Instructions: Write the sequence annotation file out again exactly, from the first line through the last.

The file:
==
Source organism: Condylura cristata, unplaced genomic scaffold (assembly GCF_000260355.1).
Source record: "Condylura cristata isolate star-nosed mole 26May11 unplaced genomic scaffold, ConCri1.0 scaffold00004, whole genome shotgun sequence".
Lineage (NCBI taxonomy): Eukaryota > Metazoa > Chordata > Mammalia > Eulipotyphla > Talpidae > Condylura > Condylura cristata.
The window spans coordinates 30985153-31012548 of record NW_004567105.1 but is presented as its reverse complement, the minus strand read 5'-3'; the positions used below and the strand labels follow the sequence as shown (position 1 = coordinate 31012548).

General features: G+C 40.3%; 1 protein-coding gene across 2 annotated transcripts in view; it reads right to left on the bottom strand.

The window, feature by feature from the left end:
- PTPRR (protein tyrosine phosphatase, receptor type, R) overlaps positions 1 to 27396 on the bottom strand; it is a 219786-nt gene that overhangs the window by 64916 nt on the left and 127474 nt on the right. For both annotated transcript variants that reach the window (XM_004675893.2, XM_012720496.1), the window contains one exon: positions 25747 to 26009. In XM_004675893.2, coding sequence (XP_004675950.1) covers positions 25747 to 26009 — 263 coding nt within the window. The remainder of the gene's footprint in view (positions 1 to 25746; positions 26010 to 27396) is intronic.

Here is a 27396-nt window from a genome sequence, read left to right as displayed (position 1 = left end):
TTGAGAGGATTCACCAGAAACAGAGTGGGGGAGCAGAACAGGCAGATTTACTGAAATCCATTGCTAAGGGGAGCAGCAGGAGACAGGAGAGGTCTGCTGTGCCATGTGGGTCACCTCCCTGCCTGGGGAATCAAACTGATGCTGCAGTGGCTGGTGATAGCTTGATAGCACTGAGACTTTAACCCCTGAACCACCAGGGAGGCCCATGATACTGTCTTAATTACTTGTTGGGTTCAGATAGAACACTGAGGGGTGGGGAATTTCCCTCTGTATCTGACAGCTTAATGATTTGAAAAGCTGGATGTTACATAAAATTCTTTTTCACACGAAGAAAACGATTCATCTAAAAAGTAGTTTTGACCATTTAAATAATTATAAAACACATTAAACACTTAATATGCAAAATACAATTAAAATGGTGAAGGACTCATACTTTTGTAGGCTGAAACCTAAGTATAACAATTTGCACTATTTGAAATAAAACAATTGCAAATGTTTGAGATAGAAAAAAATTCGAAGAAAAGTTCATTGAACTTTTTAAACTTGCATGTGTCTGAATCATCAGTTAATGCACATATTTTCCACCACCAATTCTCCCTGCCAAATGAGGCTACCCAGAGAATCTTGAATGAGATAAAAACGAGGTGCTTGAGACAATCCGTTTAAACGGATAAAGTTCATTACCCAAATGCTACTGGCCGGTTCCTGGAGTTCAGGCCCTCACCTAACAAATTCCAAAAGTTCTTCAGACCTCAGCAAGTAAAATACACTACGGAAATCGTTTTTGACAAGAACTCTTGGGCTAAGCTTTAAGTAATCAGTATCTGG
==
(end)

Source organism: Condylura cristata, unplaced genomic scaffold (assembly GCF_000260355.1).
Source record: "Condylura cristata isolate star-nosed mole 26May11 unplaced genomic scaffold, ConCri1.0 scaffold00004, whole genome shotgun sequence".
Lineage (NCBI taxonomy): Eukaryota > Metazoa > Chordata > Mammalia > Eulipotyphla > Talpidae > Condylura > Condylura cristata.
The window spans coordinates 30985153-31012548 of record NW_004567105.1 but is presented as its reverse complement, the minus strand read 5'-3'; the positions used below and the strand labels follow the sequence as shown (position 1 = coordinate 31012548).

General features: G+C 40.3%; 1 protein-coding gene across 2 annotated transcripts in view; it reads right to left on the bottom strand.

The window, feature by feature from the left end:
- PTPRR (protein tyrosine phosphatase, receptor type, R) overlaps positions 1 to 27396 on the bottom strand; it is a 219786-nt gene that overhangs the window by 64916 nt on the left and 127474 nt on the right. For both annotated transcript variants that reach the window (XM_004675893.2, XM_012720496.1), the window contains one exon: positions 25747 to 26009. In XM_004675893.2, coding sequence (XP_004675950.1) covers positions 25747 to 26009 — 263 coding nt within the window. The remainder of the gene's footprint in view (positions 1 to 25746; positions 26010 to 27396) is intronic.

Here is a 27396-nt window from a genome sequence, read left to right as displayed (position 1 = left end):
TTGAGAGGATTCACCAGAAACAGAGTGGGGGAGCAGAACAGGCAGATTTACTGAAATCCATTGCTAAGGGGAGCAGCAGGAGACAGGAGAGGTCTGCTGTGCCATGTGGGTCACCTCCCTGCCTGGGGAATCAAACTGATGCTGCAGTGGCTGGTGATAGCTTGATAGCACTGAGACTTTAACCCCTGAACCACCAGGGAGGCCCATGATACTGTCTTAATTACTTGTTGGGTTCAGATAGAACACTGAGGGGTGGGGAATTTCCCTCTGTATCTGACAGCTTAATGATTTGAAAAGCTGGATGTTACATAAAATTCTTTTTCACACGAAGAAAACGATTCATCTAAAAAGTAGTTTTGACCATTTAAATAATTATAAAACACATTAAACACTTAATATGCAAAATACAATTAAAATGGTGAAGGACTCATACTTTTGTAGGCTGAAACCTAAGTATAACAATTTGCACTATTTGAAATAAAACAATTGCAAATGTTTGAGATAGAAAAAAATTCGAAGAAAAGTTCATTGAACTTTTTAAACTTGCATGTGTCTGAATCATCAGTTAATGCACATATTTTCCACCACCAATTCTCCCTGCCAAATGAGGCTACCCAGAGAATCTTGAATGAGATAAAAACGAGGTGCTTGAGACAATCCGTTTAAACGGATAAAGTTCATTACCCAAATGCTACTGGCCGGTTCCTGGAGTTCAGGCCCTCACCTAACAAATTCCAAAAGTTCTTCAGACCTCAGCAAGTAAAATACACTACGGAAATCGTTTTTGACAAGAACTCTTGGGCTAAGCTTTAAGTAATCAGTATCTGG